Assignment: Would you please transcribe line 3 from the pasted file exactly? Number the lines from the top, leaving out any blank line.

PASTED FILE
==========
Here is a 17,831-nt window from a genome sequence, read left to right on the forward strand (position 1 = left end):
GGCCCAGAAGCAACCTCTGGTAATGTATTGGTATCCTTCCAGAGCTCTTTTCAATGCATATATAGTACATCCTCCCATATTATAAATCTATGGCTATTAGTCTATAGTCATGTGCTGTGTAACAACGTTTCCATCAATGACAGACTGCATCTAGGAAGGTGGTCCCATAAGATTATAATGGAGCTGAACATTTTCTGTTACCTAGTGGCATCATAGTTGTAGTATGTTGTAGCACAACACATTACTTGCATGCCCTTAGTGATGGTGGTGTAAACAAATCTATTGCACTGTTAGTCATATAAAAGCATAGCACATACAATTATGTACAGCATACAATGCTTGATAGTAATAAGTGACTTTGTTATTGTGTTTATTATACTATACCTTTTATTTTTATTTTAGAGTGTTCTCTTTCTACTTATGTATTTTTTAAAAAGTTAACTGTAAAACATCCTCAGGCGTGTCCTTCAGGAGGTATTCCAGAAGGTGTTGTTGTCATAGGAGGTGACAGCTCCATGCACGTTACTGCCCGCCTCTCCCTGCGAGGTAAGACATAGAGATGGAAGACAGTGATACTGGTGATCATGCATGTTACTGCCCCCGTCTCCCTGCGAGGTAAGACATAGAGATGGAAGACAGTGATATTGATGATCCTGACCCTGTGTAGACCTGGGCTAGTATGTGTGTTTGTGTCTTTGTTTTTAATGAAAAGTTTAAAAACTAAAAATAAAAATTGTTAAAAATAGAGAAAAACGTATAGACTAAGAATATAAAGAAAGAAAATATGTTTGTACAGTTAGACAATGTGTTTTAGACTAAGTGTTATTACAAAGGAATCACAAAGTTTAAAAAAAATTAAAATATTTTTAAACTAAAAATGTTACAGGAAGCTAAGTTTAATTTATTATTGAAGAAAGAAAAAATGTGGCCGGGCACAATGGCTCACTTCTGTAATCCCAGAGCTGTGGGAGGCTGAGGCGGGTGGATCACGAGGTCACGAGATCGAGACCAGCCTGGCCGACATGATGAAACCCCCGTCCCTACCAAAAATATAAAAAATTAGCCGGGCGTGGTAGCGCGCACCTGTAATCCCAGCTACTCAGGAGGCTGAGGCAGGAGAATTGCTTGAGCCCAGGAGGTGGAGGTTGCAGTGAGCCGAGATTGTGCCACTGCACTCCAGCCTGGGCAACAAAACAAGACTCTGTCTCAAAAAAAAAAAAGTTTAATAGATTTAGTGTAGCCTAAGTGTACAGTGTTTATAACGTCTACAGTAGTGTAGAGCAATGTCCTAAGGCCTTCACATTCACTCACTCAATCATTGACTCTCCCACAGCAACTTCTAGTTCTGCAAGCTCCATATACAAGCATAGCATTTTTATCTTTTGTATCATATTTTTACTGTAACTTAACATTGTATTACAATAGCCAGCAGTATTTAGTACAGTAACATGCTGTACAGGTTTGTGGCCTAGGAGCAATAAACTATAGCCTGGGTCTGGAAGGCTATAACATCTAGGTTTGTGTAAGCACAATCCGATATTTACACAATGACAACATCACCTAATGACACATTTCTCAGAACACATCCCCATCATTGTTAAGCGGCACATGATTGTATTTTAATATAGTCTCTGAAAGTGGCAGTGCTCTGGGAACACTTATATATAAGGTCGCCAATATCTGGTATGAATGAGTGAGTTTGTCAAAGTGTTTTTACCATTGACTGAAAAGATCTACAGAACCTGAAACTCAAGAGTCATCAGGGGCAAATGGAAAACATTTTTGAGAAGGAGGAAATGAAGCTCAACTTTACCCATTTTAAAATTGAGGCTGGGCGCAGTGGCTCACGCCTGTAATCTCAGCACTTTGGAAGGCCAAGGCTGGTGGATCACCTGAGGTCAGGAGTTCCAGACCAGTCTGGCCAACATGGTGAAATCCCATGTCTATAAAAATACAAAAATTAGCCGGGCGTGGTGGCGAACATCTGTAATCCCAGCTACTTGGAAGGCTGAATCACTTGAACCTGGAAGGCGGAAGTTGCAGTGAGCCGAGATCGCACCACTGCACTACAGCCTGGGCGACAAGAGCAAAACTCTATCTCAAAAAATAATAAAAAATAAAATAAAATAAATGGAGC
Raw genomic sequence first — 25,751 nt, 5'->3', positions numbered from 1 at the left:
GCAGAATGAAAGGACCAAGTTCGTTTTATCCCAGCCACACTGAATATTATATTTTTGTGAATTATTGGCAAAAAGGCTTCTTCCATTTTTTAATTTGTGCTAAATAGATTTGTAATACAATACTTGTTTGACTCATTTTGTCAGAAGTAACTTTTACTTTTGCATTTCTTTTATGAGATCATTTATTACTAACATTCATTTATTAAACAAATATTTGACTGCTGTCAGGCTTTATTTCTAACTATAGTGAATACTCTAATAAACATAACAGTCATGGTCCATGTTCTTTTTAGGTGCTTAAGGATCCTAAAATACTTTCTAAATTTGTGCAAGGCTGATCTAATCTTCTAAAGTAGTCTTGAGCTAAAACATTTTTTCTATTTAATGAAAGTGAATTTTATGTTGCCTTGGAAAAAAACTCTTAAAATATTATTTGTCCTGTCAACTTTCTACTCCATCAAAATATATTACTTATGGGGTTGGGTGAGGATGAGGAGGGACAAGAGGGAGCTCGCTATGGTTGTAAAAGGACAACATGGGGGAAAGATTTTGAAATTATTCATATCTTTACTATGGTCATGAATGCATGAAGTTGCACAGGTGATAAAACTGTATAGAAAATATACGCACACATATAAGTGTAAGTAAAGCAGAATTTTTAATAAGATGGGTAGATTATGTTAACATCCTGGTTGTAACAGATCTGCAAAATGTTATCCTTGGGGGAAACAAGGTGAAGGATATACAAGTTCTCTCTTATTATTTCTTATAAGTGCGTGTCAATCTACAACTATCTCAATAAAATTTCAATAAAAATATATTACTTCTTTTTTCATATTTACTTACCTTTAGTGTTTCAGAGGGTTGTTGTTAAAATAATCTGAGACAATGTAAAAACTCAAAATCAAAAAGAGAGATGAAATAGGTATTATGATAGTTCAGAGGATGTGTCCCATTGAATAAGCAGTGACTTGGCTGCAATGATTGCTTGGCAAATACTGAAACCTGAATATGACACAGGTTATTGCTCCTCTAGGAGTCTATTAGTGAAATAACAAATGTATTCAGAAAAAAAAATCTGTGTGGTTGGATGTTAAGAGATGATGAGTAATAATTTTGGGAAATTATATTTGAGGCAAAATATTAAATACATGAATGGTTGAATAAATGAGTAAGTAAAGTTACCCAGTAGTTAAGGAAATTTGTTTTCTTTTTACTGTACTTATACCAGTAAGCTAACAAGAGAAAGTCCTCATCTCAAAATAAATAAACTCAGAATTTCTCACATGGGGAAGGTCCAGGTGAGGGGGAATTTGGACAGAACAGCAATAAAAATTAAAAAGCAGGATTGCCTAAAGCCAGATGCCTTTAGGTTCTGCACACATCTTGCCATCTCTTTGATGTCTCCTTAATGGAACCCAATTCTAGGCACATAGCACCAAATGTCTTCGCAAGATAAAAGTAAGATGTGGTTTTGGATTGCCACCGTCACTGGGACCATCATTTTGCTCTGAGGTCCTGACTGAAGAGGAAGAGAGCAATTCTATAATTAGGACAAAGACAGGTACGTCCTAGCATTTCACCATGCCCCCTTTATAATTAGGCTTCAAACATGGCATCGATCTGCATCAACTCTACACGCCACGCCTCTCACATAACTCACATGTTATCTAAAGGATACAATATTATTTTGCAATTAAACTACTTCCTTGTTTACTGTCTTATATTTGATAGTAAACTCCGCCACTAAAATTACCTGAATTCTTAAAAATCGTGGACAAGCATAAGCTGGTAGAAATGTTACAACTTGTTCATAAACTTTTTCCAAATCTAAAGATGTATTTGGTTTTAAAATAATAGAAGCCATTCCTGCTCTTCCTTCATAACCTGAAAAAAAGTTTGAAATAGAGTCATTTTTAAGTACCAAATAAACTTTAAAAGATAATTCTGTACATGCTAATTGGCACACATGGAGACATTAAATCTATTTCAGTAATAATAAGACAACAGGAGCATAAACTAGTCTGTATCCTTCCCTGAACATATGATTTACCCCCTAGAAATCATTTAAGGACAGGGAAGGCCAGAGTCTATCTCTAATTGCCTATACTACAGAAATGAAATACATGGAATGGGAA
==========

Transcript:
Raw genomic sequence first — 25,751 nt, 5'->3', positions numbered from 1 at the left: